Fiona Davies, Blood on Silk: The Violence of Medicine I (detail) 2020.
The American academic Johanna Shapiro in a 2018 essay establishes a framework of types of violence in medicine that ranges from the systemic bureaucratic “organisational violence”, originating from the hospital’s architecture and design, noise levels, access to public transport, and the edibility of the hospital’s food, through to physician arrogance and what Shapiro calls “the laity’s faith that medicine can solve all problems”. This framework could be extended to understand the end point where violence is inherent in keeping people technically alive while prolonging a meaningless existence. The framework does not define violence in terms of motive or intention.
In this suite of five new works Blood on Silk: The Violence of Medicine I to V, the focus will be on those aspects of violence in the practice and processes of medicine that are commonly overlooked or accepted as just the way that things have always been done. In this first work currently in the early stages of development the domesticated objects of non-medical retro Tupperware containers will be used as a low tech means of displaying the imaging of specific body conditions associated with levels of violence in their treatment. Each of the five table-top works will encourage an intimate relationship between the viewer and the work as only one or two people will be able to see each fragment of the imaging at the same time. Through the intimate and the domestic the work will both attract and repel. A performative element continuing the suite of fairy tales Once upon a time, long ago and far away, a series of negotiations between Death and the patient, will form an additional means of activation of the emotional landscape of the experience of the violence of medicine.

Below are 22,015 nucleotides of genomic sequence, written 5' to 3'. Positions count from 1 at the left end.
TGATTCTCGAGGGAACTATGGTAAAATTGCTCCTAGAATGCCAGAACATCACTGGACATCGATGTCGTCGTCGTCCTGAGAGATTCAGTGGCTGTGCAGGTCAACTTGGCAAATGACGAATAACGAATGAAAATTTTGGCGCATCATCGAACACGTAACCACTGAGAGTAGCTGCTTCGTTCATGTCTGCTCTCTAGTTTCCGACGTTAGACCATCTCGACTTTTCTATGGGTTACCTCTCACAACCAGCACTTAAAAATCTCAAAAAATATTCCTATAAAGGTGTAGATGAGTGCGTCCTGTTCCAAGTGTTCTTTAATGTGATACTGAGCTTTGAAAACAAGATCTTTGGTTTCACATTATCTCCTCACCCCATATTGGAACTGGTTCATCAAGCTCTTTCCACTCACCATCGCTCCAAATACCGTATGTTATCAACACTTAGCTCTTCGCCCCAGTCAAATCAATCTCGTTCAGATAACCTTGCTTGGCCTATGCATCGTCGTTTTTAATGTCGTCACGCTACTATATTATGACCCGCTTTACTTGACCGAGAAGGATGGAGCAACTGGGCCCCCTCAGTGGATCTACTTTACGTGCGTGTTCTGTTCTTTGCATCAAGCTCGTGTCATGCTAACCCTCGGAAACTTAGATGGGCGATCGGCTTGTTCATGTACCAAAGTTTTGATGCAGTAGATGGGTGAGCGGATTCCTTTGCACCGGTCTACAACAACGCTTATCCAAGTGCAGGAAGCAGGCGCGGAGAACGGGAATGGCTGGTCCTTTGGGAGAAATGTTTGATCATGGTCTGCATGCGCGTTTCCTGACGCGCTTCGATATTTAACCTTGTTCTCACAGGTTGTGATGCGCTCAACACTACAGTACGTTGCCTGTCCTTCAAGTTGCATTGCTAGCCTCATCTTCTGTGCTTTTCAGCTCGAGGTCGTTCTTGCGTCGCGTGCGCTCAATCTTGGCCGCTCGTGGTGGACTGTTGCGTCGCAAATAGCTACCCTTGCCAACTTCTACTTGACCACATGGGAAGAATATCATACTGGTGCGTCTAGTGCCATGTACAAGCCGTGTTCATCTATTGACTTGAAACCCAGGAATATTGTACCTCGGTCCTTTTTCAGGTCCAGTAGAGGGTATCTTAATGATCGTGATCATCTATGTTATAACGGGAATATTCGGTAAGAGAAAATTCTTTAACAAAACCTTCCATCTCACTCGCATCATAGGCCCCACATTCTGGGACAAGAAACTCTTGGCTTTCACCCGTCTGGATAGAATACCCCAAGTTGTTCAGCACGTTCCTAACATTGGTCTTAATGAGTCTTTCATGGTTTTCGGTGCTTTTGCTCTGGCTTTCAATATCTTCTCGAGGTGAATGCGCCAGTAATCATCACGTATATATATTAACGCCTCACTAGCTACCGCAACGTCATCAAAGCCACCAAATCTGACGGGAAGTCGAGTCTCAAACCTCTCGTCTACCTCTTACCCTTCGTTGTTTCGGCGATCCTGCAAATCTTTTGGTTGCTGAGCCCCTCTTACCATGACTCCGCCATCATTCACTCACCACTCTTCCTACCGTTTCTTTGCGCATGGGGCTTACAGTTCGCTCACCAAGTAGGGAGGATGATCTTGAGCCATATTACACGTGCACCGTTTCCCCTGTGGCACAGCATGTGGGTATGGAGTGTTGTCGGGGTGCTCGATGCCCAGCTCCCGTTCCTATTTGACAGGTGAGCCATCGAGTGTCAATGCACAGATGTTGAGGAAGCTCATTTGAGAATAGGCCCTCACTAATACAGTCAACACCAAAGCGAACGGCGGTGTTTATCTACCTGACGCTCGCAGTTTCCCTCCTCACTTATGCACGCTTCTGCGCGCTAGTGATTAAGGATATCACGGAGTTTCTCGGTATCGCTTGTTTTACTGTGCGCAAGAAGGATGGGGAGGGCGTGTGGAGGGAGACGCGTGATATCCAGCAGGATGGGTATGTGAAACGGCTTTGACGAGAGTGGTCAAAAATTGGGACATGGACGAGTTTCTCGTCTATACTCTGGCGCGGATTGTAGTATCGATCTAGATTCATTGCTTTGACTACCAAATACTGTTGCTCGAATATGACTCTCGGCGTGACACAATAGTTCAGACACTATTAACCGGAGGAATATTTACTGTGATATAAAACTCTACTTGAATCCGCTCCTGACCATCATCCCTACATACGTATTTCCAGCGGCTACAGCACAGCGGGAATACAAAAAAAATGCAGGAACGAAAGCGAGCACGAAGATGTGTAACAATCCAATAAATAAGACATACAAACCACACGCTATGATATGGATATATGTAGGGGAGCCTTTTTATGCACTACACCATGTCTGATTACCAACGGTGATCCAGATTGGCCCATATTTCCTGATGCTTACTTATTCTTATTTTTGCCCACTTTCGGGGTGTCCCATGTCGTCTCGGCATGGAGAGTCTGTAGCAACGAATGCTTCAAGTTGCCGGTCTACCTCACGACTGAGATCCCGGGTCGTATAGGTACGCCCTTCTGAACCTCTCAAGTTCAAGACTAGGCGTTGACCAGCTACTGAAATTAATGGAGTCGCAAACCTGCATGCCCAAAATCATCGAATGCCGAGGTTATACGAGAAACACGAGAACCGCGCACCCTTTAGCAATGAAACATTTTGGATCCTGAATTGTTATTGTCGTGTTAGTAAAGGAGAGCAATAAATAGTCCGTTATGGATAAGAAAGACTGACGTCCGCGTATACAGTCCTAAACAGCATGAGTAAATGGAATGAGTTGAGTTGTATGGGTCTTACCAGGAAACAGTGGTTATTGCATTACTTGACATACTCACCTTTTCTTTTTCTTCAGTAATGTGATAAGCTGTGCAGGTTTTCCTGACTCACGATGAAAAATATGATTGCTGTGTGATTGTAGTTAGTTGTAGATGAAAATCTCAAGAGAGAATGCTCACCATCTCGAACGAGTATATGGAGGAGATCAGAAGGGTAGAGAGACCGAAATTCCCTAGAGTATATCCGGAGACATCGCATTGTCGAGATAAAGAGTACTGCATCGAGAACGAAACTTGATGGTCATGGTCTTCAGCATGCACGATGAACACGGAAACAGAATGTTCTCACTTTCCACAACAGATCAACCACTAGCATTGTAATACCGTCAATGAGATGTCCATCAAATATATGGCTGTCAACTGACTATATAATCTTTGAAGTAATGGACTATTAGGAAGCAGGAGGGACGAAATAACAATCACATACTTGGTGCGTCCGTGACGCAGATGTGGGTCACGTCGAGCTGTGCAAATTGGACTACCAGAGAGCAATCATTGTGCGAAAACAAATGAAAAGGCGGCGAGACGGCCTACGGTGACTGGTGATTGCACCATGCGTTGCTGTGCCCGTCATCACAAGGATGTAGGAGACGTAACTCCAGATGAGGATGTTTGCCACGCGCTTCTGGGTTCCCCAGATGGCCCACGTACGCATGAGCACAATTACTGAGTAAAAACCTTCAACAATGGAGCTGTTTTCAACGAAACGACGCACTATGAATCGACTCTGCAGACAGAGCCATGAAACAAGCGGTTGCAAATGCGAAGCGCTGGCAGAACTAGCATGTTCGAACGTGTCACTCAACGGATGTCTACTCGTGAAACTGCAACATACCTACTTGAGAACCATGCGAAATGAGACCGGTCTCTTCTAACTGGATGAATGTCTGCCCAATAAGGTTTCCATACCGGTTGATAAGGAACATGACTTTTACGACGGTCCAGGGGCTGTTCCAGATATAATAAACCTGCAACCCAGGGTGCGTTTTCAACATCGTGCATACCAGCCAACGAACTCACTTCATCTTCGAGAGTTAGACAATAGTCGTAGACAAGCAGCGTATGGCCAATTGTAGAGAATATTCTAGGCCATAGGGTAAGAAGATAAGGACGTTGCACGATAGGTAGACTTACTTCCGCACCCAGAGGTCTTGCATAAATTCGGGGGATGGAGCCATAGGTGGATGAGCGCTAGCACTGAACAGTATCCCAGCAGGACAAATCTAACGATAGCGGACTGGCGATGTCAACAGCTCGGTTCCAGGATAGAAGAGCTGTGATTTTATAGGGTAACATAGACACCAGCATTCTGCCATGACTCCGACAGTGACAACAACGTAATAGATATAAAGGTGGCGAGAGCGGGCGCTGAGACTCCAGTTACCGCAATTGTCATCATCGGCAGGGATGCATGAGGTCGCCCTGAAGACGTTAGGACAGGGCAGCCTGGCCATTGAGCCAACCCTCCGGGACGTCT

- Johanna Shapiro, ““Violence” in Medicine: Necessary and Unnecessary, Intentional and Unintentional”.Philosophy, ethics, and humanities in medicine: PEHM Vol. 13, no. 1, (June 11, 2018): 6-7.